BOOK & DRAM
George Washington is arguably one of the most famous figures in Americana. We all learned quite a bit about Washington while young and in school. However, it turns out that there are some very interesting parts of Washington’s life that were conveniently left out of our schooling. It might come as a surprise to you to learn that when Washington died in 1799, he was the owner of one of the largest distilleries in America. The Mount Vernon distillery produced good amounts of brandy, but was known for its rye whiskey. If you are interested in this story, pick up a copy of “Founding Spirits” by Dennis J. Pogue.
There are numerous books penned on the history of whiskey distilling in America. However, the bulk of all of these books tend to focus on large scale distilling, such as the behemoths that currently dominate the whiskeyscape in the Bluegrass State. Founding Spirits tackles distilling history from the angle of the farmer-distiller. Founding Spirits looks at the cherry tree chopper as a land-owning farmer who was looking for additional ways to generate revenue off of his land. Many farmers grew grain, but would eventually find that distilling the grain proved to be rather profitable in comparison to selling grain as foodstuffs, thus a natural extension of the farm in late 18th and 19th century America. While it is true that Washington owned far more land than the average farmer, his motivation for running a farm distillery equally applies to thousands of smaller farm distilleries that existed during his era. This aspect of distilling history is often grazed over rather sparsely in whiskey history books, but it’s important history. To better understand how big distilleries came to be, one must understand why small farm distilleries were more of necessity than a luxury.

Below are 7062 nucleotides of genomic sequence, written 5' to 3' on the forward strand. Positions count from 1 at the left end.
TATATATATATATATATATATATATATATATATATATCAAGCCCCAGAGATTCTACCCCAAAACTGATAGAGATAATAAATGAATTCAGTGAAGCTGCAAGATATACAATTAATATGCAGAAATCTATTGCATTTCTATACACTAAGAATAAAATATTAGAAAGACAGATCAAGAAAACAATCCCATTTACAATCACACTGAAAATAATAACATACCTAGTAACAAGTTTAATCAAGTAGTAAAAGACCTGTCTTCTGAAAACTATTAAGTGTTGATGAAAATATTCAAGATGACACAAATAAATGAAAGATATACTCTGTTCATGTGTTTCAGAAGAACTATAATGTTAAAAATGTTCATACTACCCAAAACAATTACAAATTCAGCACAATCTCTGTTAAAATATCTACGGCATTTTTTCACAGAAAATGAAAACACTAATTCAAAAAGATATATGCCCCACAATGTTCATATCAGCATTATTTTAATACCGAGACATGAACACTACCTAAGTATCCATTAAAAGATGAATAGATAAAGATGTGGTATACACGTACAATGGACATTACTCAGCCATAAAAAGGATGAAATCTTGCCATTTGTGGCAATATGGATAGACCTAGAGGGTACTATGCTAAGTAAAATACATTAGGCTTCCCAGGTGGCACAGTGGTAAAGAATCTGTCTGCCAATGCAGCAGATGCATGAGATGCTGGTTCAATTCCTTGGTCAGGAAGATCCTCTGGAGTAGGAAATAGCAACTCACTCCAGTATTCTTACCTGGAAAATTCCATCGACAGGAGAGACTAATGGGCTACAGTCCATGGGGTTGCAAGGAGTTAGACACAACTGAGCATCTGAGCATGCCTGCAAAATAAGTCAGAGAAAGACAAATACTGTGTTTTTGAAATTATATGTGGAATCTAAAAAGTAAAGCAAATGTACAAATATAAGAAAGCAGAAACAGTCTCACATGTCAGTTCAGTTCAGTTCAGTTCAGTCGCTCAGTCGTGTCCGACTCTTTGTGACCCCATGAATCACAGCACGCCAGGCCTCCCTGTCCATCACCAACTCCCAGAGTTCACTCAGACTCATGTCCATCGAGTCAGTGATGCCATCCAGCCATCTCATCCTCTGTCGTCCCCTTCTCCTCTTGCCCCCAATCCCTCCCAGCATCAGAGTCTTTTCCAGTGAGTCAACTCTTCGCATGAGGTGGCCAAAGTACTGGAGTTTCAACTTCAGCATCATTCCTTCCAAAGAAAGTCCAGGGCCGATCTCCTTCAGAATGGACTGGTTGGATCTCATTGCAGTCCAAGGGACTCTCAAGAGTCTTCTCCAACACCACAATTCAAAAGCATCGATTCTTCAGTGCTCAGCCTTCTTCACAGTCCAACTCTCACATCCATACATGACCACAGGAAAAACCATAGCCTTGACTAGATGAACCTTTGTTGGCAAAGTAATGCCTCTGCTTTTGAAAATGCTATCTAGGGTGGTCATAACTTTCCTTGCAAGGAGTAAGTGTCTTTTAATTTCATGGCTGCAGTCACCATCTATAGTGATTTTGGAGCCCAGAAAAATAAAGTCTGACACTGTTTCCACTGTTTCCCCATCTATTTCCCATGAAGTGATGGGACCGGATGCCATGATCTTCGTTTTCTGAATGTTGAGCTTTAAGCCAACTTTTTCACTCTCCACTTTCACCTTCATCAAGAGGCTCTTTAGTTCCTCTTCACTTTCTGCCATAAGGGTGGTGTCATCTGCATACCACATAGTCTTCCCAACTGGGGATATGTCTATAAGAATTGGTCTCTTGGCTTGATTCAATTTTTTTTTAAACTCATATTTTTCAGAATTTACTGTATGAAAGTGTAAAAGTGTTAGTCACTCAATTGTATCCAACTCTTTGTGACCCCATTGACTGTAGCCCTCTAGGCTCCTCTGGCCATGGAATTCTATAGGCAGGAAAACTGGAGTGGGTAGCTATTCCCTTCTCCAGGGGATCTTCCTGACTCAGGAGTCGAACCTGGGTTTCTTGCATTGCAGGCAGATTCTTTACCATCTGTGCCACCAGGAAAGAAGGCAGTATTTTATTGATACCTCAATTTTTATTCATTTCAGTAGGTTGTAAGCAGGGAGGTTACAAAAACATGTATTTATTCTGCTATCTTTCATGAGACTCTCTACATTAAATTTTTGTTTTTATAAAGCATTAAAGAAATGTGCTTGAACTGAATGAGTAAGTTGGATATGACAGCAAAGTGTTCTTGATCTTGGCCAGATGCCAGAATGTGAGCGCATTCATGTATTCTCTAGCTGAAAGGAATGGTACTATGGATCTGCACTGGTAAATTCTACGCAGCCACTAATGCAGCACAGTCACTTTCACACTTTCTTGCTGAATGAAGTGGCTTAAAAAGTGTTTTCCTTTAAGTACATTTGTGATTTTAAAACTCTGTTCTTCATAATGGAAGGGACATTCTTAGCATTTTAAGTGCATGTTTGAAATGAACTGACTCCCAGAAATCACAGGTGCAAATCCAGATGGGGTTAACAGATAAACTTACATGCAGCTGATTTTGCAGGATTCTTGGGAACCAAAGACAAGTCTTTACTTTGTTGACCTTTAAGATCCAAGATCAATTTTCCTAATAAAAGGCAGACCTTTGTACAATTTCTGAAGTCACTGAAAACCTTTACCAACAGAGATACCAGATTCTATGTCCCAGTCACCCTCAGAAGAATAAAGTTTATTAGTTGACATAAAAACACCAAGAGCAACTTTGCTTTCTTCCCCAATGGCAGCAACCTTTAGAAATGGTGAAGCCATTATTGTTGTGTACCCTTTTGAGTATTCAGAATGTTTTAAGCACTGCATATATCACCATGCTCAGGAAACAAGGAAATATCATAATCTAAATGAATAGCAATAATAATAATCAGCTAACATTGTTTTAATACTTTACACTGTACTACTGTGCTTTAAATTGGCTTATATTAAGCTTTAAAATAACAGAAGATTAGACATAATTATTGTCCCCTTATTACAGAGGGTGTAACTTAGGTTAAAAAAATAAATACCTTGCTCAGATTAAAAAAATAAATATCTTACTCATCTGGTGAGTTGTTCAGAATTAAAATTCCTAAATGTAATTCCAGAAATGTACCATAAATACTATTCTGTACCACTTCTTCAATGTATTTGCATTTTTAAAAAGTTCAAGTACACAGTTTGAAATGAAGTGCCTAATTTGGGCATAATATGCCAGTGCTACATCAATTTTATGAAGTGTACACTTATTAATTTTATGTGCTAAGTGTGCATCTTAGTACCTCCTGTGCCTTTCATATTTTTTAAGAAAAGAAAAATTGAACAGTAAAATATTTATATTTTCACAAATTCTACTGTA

If you’re one who is just now learning that Washington not only loved alcoholic beverages, but owned a large distillery, you might be asking “Why was the information withheld from me in school?” The willful deceit began on April 2, 1840, when six Temperance men in Baltimore, MD formed a group known as The Washingtonians or The Washington Total Abstinence Society. Despite George Washington’s known association with booze, he was adopted as the symbol for their Temperance group. From that point on, Americans opposed to alcohol consumption illicitly pirated Washington as their symbol… as their icon. The farce of Washington as a Temperance icon has continued until relatively recently. The remnants of Washington’s Mount Vernon distillery were brought back to the attention of academia in 1933. In 1935, plans were made to restore the Mount Vernon distillery until lingering Dry forces, still licking their wounds after the Repeal of Prohibition, raised enough of a ruckus about Washington being “their symbol” that the project was killed for many decades to come. It is a fact that in 1935, lingering Dry forces willfully sought to keep the truth of Washington’s distilling heritage out America’s reality. Founding Spirits goes on to tell the story of the eventual restoration of Washington’s distillery.
Sagamore Spirit Cask Strength Rye is sourced from MGP out of Lawrenceburg, IN until their own distillate comes of age. However, I would caution not to look at Sagamore as just another MGP rye. Sagamore treats MGP well. Sagamore Cask Strength is a blend of multiple MGP rye mashbills with at least 4 years of age. The proof clocks at 112.4 proof. God bless. On the palate, you’ll encounter a good amount of oak, toffee, cherry, dill, and leather. It’s a rather well balanced rye whiskey with a full body. It’s solid. You’ll enjoy it.